I see these as small victories for today- to make peace with myself- I have allies, I am not alone and that these conversations matter. The question is – when will we be ready to take it up as a whole?
Pratishtha Chettri’s photo series ‘Deconstructing Women In the Domestic Space’, which accompanies this article, brings to the fore our discomfort with the idea of a free spirited, opinionated women. Her work forces us to revisit spaces often imagined as free from gendered biases and stereotypes to 'see' the same through these biases. It Forces us to revisit these spaces pushing us to imagine what a un-gendered space would like. A household may practice egalitarianism when it comes to chores yet there can be many all-pervasive factors that affect the domestic experiences of a woman. One of them being, the “modesty of a woman", which relentlessly shadows them into their domestic sphere. The presence of male members of the family, or even male helpers, afflicts their freedom of fully exploiting domesticity -tangibly or intangibly-resulting in a very one dimensional and restricted experience. Policing of women’s clothing has always been patriarchy’s prerogative, invariably permeating our households.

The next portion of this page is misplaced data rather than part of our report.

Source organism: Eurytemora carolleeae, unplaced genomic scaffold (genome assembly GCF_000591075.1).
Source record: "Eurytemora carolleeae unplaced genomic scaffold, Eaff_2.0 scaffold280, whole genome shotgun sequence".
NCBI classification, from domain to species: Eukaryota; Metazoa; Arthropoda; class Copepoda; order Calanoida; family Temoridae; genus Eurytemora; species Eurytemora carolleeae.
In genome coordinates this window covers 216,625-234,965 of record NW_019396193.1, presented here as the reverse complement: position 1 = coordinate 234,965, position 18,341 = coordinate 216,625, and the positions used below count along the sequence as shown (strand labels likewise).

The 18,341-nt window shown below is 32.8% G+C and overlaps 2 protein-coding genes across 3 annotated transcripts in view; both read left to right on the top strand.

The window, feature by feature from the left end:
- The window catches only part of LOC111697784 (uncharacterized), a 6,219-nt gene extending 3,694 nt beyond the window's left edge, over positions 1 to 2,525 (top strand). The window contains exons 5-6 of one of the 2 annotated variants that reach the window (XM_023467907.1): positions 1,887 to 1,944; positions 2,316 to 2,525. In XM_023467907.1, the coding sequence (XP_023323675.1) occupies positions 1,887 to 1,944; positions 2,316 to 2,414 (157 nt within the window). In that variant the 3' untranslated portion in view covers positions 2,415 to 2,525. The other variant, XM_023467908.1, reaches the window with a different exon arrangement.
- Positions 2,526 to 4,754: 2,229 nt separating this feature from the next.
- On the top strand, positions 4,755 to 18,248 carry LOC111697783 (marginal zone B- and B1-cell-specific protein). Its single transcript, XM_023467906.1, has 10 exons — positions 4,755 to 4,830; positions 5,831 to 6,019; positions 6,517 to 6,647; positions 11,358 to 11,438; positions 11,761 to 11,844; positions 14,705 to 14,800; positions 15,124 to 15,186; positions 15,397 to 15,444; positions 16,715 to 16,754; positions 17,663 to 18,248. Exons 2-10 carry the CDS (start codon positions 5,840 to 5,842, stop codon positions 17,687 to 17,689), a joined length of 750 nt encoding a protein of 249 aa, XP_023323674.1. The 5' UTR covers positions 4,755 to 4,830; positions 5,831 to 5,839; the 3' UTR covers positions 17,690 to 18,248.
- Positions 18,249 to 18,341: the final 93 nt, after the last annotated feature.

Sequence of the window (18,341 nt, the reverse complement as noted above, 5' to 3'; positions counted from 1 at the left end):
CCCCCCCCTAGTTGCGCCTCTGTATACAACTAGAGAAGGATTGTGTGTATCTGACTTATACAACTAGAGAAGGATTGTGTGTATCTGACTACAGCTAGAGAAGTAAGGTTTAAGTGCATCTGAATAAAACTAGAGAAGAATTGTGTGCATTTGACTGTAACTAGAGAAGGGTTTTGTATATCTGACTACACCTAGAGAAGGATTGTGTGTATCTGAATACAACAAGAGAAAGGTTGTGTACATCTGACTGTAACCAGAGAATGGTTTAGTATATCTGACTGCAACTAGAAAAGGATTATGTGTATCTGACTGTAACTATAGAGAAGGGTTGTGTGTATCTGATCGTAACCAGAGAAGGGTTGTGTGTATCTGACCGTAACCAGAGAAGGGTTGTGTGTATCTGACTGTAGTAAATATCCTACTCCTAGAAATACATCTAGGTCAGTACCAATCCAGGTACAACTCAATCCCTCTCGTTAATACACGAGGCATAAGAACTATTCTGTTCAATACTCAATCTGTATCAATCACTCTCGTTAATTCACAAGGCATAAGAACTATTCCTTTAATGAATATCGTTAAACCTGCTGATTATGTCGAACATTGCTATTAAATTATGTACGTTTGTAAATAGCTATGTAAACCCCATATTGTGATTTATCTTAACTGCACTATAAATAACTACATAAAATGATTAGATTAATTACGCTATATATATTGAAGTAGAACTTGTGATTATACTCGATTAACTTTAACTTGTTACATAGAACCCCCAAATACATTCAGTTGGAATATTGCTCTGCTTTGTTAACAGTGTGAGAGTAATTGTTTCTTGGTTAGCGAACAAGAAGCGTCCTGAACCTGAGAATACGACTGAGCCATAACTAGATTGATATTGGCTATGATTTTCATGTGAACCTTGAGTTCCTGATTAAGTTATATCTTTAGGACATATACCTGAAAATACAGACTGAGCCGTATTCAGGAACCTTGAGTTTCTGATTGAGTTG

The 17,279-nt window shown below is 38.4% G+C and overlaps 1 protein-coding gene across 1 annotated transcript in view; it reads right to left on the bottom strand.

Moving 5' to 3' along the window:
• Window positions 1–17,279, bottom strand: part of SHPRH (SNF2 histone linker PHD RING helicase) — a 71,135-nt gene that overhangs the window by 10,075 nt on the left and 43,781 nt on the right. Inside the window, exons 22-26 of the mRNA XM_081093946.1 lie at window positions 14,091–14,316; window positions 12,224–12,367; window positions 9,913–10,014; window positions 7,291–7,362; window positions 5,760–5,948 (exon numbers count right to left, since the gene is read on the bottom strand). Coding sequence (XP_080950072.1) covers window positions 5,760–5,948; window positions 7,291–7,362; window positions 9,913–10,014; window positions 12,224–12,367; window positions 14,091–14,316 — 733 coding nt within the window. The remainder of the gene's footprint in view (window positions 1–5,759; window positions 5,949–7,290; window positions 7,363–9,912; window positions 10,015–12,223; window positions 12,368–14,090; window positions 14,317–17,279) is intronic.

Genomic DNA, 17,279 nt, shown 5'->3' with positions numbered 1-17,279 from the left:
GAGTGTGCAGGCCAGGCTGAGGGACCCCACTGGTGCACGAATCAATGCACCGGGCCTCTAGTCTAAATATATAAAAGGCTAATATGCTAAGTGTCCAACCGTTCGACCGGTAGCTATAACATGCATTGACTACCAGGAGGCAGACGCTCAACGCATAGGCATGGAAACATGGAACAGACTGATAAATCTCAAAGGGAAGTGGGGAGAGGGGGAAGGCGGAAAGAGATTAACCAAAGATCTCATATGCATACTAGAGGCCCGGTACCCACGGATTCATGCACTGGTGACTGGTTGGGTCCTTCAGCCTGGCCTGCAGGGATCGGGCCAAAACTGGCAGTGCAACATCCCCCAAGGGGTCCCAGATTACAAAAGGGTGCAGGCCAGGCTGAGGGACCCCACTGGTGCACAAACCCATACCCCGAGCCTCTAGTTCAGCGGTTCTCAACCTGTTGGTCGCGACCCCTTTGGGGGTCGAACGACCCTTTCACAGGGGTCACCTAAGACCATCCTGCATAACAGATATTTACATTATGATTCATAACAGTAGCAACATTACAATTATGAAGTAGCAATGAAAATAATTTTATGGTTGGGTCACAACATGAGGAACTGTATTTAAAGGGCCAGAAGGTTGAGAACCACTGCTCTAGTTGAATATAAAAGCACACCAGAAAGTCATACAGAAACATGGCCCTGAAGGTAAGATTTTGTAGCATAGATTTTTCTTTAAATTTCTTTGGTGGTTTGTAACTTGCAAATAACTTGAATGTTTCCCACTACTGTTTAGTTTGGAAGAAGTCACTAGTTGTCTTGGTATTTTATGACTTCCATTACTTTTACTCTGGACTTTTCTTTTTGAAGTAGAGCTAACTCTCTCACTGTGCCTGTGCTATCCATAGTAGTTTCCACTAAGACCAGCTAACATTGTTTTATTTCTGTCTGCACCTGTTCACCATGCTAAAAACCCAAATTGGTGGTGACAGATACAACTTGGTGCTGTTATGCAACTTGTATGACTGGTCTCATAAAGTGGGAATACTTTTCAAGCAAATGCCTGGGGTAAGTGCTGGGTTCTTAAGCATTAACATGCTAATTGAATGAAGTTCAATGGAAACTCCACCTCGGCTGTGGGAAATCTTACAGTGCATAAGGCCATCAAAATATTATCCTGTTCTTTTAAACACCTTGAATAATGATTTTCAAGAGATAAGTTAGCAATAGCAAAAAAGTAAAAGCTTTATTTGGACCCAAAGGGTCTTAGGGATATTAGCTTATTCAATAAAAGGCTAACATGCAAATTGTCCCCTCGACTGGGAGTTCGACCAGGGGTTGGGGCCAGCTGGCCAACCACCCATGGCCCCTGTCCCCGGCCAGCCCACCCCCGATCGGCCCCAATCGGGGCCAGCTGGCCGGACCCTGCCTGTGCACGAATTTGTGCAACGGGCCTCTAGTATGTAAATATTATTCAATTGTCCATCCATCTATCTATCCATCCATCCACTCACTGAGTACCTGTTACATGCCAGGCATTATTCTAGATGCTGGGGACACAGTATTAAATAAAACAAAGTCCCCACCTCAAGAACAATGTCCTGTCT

Often rebuked for how I carried myself around the house and constantly reprimanded for what I wore even within the confines of my house due to the ubiquitous presence of men, I never had a sense of space that belonged to me where I could be away from the strictures of gender roles and nurture myself. Through a series of self-portraits, I Have tried to explore what it means to be a woman in an unrestricted domestic realm (that I share with my husband). It’s an attempt at reinterpreting a version of domestic, which is freeing and detached from any claustrophobic male gaze.